That being said, the gross, horrible depiction in this book of the rotten underbelly of Hollywood made me smile. It also made me want to be sick to my stomach, and I even sat for a moment in pure shock in one point and even now, there is a certain part in that book that truly disturbs me to my core. A whole book based on violence and gore and one single scene disturbed me. I think it was because the book was so fast-paced I didn’t focus on what was happening but rather the story. However, this was a part where the pace had slowed down, and this particular scene just sorta slaps you in the face and gets your attention. But the bits about Hollywood corruption perfectly depicted not how I feel about celebs, but rather how we arbitrarily commit idolatry with them. And the sickening metaphors echoed directly to me. Because I feel that stardom is nothing more than a glossed over “Wasteland” (no intention of using that word from the book’s title but I found it suitable).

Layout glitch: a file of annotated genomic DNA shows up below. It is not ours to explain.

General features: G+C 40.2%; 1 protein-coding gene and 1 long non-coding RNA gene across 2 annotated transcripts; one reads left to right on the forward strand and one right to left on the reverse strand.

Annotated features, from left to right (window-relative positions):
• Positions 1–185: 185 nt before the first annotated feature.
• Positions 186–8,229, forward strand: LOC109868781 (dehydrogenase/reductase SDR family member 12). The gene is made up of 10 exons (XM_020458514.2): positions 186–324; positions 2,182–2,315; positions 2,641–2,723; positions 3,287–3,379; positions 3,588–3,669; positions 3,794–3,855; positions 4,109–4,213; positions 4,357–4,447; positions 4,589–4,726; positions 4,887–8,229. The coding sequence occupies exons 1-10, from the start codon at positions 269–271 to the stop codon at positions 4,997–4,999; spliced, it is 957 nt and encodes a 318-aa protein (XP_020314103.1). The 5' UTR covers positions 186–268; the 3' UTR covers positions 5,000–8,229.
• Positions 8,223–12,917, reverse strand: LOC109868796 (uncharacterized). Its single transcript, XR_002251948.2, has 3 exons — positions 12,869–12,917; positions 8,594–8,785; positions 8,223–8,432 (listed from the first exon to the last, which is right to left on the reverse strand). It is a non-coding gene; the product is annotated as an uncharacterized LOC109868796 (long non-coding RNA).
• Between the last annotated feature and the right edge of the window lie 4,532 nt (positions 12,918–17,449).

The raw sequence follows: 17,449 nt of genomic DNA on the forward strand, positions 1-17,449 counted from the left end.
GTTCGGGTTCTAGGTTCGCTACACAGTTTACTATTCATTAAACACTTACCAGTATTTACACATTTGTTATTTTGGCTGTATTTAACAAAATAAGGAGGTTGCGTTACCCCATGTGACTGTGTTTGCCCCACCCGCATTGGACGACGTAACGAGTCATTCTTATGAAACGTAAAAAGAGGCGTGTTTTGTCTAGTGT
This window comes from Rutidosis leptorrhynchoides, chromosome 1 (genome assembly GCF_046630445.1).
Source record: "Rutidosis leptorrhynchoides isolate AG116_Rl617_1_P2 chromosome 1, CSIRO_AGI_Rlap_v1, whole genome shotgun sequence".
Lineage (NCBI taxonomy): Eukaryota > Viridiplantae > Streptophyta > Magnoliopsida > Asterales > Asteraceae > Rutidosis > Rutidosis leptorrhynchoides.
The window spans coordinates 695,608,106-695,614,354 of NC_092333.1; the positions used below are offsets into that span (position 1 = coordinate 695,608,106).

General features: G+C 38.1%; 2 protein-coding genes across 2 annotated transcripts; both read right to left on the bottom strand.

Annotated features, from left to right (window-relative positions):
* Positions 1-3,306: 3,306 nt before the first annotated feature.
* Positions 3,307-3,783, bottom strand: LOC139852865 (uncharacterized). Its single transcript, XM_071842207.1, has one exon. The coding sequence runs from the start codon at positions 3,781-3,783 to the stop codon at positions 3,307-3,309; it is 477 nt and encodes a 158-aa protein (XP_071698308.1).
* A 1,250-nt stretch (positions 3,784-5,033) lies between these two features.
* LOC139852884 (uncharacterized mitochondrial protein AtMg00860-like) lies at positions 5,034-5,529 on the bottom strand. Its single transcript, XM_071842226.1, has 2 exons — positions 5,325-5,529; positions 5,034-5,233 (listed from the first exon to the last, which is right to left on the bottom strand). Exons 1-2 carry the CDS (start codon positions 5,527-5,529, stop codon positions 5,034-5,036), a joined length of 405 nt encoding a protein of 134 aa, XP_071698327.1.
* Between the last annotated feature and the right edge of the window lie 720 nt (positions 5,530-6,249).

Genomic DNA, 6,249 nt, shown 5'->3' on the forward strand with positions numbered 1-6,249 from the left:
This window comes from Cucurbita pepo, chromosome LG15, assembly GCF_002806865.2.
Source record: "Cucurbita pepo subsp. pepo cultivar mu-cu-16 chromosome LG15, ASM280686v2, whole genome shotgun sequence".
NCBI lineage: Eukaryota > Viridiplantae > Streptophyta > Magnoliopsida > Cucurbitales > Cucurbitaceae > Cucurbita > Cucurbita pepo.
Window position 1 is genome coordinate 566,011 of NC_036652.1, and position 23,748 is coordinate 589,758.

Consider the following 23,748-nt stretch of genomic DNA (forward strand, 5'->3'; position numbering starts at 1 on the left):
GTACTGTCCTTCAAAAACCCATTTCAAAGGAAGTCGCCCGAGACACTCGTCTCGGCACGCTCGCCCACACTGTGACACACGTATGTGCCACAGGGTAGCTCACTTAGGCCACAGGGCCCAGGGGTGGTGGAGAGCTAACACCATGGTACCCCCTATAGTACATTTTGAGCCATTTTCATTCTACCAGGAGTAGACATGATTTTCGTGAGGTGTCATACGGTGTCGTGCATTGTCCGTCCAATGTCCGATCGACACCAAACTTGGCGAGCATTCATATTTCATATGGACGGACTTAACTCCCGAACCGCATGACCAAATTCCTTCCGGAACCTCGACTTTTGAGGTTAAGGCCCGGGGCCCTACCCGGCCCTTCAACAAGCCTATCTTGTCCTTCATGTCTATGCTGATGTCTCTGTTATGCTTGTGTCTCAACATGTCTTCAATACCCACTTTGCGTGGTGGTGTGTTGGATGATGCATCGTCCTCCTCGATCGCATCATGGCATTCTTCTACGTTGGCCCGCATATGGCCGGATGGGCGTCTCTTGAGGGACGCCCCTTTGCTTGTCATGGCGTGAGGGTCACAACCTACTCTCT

I also feel that the violence in the book is a statement against actual violence, but also how we treat each other and what we’re doing to this world. In a literal sense, of course we don’t condone violence. But figuratively we are destroying our world and each other. It’s no secret that I’m a Democrat, and the issue of global warming is becoming a scary reality. We turn a blind eye to inequality when it doesn’t affect us, but it truly does even if it’d indirectly. And we inflict pain, sometimes to the extent of emotional scarring upon others with our words.
Maybe I’m overanalysing because I feel this book was written with an injection of intellect in the guise of a really intriguing story. But that’s what I took from it. And that’s the message that hit home for me.